In step 205, a user selects a key or button on control device 111 to communicate to content processing device 110 a request for widget 105. Content processing device 110 may be programmed to interpret input from a particular button or key or keys on control device 111 as a request for widget 105, or widget 105 may be selected according to a menu or other option presented in an interactive program guide or other user interface displayed on video display 115.
  • [0024]
    Next, in step 210, content processing device 110 makes a determination as to whether instructions for displaying widget 105 are stored in a computer readable medium within content processing device 110. If not, process 200 precedes to step 215. However, if instructions for widget 105 are stored within content processing device 110, then step 220 is next executed.
  • [0025]
    Next, in step 215, content processing device 110 communicates with IPG server 130 through router 120 to download computer executable instructions for providing widget 105. Because memory or storage within content processing device 110 may be limited, computer executable instructions for widget 105 preferably do not consume large amounts of memory. For example, in one embodiment, computer executable instructions for widget 105, written in the JAVA™ programming language, consume roughly 150 kilobytes of memory.
  • [0026]
    Next, in step 220, widget 105 is instantiated by content processing device 110. Accordingly, instructions are executed by a processor within content processing device 110 to provide content according to widget 105 on video display 115.
  • [0027]
    Next, in step 225, content processing device 110 obtains an internet protocol (IP) address from IPG server 130. This step allows content processing device 110 to be able to request and send information for widget 105 to and from widget data server 135.
  • [0028]
    Next, in step 230, content processing device 110 obtains source data for widget 105 from widget data server 135. In general, widget data server 135 obtains the requested data for widget 105 from widget data base 140. In some embodiments, widget data base 140 is provided with data from data vendors such as Traffic.com of Wayne, Pa.; TeleAtlas (TANA) with North American Headquarters in Lebanon, N.H.; Weather.com owned by Landmark Communications, Inc., of Norfolk, Va.; Accuweather of Fort Washington, Pa.; etc. Such vendors provide, for example, real time or near real time news, weather, traffic information, sports scores, etc.
  • [0029]
    One or more of the forgoing categories of information, or other categories of information, may be requested for widget 105 by a user accessing content processing device via control device 111. Such data is generally requested according to a location associated with content processing device 110. For example, in some embodiments, a postal code such as a zip code is stored on a computer-readable medium attached to content processing device 110 when content processing device 100 is installed at customer premises 101. The postal code may then be used as a parameter of a query from content processing device 100 to widget data server 135 to obtain source data for widget 105 in step 230, whereby the data obtained is relevant to the location specified for content processing device 110. Alternatively, if widget 105 is downloaded to content processing device 110 after content processing device 110 had been installed in customer premises 101 as described with respect to step 215, then a user may be prompted to provide a location, e.g., a zip code, by providing input through control 111. Further, it should be understood that parameters other than a location could be used by content processing device 110 to request information, such as the name of a sports league, a stock symbol, etc.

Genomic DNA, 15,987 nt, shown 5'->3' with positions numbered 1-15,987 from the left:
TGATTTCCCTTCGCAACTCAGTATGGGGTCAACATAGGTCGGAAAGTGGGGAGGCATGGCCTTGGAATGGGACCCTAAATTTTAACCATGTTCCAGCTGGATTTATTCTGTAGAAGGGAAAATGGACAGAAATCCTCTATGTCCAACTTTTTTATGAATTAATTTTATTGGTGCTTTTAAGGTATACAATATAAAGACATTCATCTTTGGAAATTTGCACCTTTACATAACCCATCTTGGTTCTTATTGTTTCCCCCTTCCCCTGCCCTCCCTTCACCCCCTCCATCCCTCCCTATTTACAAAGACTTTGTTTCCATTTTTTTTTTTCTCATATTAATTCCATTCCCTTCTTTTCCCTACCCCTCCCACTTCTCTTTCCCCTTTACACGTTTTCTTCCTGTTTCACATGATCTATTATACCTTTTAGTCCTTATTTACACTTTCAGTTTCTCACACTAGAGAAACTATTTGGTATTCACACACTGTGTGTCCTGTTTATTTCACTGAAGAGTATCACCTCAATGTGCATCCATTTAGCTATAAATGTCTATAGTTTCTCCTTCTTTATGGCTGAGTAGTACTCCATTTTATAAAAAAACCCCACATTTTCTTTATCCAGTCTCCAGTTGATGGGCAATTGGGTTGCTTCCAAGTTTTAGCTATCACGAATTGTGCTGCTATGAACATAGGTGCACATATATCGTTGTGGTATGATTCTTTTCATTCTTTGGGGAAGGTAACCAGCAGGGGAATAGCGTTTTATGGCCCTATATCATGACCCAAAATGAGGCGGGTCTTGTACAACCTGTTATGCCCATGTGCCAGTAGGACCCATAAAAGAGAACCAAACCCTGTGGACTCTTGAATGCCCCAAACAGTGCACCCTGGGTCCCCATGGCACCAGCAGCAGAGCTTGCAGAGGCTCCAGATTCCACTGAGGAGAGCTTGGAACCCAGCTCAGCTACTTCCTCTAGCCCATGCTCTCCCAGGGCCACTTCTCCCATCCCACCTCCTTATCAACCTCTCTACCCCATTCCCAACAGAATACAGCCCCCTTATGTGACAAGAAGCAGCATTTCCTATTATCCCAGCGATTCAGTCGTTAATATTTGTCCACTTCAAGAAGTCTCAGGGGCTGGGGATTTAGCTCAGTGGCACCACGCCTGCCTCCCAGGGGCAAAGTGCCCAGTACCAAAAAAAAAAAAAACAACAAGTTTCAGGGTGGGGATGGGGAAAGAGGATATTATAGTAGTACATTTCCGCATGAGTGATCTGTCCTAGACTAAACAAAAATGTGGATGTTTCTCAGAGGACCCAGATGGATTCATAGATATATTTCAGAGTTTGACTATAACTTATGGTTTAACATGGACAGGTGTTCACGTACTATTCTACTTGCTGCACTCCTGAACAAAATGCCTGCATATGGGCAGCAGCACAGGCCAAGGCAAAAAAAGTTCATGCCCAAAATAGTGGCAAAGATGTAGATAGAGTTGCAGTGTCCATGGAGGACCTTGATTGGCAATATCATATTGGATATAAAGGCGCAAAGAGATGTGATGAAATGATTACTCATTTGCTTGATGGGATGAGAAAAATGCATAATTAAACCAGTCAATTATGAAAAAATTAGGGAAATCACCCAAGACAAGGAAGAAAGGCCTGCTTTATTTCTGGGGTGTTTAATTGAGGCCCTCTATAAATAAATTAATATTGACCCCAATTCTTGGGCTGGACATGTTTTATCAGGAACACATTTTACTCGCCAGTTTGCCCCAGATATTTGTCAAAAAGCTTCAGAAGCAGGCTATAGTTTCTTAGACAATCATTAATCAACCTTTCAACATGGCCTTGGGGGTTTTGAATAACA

• [0030]
    Next, in step 235, widget 105 is presented in video display 115 along with images representing video signal 105. It should be understood that widget 105 may be presented within display 115 in a variety of ways. For example, FIG. 3A illustrates an exemplary video presentation 300, such as might be seen in video display 115 after widget 105 is instantiated. Video signal 150 is displayed as a moving image 305. Widget 105 is displayed in a widget data interface 310, which includes a widget icon 315, a widget navigation arrow 320, and widget text 325. Widget icon 315 is used to provide an indication of the kind of information being displayed in widget data interface 310. Navigation arrow 320 is used to navigate to different displays of information in widget data interface 310, as is further described herein below. Widget text 325 is used to provide information to a user of video display 115.
  • [0031]
    Next, in step 240, content processing device 110, according to instructions for widget 105, determines whether a request has been received to change widget data interface 310. Such a request may be received according to input received through control device 111, e.g., by selecting navigation arrow 320 with arrow keys or other keys and pressing an “ok” button or the like. Further, widget data interface 310 could include a menu for selecting options for display within widget data interface 310. For example, widget data interface 310 could present in one portion a list of categories of information, e.g. news, sports, weather, traffic, which a user could scroll through using control device 111 to view and select from such categories.
  • [0032]